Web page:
In the wider context, though, Paul is promoting the idea of an endurance of suffering that leads to ultimate glory. The whole of creation is suffering, but the end result for those who are loyal to God is a promised glorification. Perhaps, then, the interpretation would be that creation (= all things) is working and groaning towards this final glorification under God.

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Sarah G
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# 11669

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I think Dodd's pretty much nailed it, yes.

I ran across this writing which seems to make a lot of sense about what Paul means, regardless of the addition or not. Briefly, the key is the word for good ἀγαθὸν (agathon) which means moral good (other contexts).

The flow of the thinking in the context is-

the Spirit helps us (26,27)
to do good things (28)
and in doing this we become God's people (29)
for which we will be rewarded (30+)

The Spirit enables us to synergise our actions with the values of God's Kingdom, to make us the people we should be. Working with God, for God.

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mousethief

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# 953

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quote:
Originally posted by Nigel M:
So is “God” the subject, or “all things”?

What cases are they in? Does that help? JJ says the verb is in the singular. That makes one think the subject is likely to be God, unless "all things" can take a singular verb.

[ 21. August 2017, 01:55: Message edited by: mousethief ]

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“Religion doesn't fuck up people, people fuck up religion.”—lilBuddha

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Nigel M
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# 11256

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quote:
Originally posted by mousethief:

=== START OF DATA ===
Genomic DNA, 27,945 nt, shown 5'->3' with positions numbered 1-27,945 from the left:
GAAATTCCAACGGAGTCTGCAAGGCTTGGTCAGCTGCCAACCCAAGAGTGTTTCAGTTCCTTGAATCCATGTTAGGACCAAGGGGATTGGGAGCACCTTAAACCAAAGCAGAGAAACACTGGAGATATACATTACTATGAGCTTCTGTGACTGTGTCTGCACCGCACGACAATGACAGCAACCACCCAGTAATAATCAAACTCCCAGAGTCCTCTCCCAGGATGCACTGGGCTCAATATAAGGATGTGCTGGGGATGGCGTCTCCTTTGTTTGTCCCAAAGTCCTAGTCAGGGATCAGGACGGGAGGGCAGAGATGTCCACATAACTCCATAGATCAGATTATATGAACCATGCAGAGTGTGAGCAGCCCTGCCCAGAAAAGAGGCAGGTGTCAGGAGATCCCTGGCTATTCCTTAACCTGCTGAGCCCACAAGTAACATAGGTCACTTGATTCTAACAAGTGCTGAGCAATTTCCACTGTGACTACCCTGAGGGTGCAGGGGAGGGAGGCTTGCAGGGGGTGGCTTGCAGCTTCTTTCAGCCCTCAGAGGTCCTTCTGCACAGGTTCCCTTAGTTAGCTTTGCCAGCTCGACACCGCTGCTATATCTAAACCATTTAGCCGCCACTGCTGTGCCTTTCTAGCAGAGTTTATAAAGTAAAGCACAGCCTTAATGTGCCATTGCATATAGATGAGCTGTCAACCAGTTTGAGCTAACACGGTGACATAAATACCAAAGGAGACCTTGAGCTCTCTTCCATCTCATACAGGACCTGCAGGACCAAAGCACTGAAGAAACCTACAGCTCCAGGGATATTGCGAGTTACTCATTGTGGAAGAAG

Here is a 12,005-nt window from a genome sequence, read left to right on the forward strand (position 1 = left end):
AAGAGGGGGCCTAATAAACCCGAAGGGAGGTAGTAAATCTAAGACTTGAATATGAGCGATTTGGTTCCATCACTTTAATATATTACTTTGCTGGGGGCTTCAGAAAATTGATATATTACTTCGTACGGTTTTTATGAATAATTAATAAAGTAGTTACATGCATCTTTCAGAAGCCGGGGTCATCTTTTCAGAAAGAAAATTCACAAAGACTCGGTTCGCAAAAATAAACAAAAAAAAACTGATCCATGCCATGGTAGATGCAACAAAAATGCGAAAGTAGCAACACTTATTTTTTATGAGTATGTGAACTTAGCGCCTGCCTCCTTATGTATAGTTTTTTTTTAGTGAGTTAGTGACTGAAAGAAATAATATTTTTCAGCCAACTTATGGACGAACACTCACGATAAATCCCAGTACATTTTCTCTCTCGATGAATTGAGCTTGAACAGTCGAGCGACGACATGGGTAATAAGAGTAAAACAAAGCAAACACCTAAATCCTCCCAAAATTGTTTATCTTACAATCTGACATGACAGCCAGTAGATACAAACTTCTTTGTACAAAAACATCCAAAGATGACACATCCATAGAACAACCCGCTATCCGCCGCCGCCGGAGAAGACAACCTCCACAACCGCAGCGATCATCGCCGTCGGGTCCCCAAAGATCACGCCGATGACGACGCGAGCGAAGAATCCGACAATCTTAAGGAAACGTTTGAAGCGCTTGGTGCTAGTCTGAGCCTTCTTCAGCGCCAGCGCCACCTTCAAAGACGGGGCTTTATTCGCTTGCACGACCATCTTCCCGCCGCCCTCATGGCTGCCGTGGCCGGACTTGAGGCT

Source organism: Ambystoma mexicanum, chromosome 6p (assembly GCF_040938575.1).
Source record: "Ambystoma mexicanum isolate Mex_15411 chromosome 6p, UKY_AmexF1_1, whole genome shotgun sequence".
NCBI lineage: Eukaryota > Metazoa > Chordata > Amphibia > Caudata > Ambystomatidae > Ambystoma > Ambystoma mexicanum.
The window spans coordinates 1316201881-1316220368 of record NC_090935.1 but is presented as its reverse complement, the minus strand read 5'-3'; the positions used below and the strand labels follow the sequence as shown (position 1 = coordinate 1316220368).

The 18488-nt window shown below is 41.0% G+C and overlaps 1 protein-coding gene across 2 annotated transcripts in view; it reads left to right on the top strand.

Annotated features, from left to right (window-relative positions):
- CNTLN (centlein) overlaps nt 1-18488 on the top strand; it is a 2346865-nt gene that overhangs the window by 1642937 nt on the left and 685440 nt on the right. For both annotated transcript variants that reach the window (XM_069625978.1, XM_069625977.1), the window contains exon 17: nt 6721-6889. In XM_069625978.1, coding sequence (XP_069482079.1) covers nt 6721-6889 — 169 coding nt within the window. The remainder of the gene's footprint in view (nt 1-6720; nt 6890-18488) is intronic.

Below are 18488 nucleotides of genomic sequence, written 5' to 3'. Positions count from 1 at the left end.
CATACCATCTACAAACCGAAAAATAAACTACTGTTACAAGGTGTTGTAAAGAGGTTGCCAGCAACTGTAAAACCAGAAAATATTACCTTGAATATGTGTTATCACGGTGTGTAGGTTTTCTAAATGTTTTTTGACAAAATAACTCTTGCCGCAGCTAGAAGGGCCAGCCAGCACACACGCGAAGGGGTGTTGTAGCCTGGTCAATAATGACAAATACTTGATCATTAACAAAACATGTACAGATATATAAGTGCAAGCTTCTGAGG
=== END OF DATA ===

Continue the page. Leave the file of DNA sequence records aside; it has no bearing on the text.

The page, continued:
What cases are they in? Does that help? JJ says the verb is in the singular. That makes one think the subject is likely to be God, unless "all things" can take a singular verb.

The arrangement of the whole passage runs:

[1] Verbal clause as subject: “We know that”
[2] Nominal clause as object: “for those who love God” (dative case predominates)
[3] Verbal clause as secondary subject: “all things [God] work[s] toward good” (accusative case)
[4] Nominal clause as secondary object: “for those who are called according to his purpose” (dative case)

Those manuscripts that include ‘God’ (ho theos) in the secondary subject phrase [3] do so with the noun in the nominative case, which would make sense if it was to act as the subject of the clause.

Number doesn’t really help much here. The verb ‘work’ is 3rd person masculine singular. ‘God’, of course, would have to be singular, so there is a fit there. ‘All things’ is a plural adjective, but it works with singular verbs as well. Perhaps it is helpful to think of it as close to a collective noun in English.

What makes me think that the ho theos is an addition (rather than original) is that the phrase appears clunky when it is included: “God works all things together for good for those who love God”. Two ‘Gods’? A more natural way to express the phrase if God was the subject would be to use a pronoun at the second instance, I would have thought. Paul is not shy of pronouns, bless him.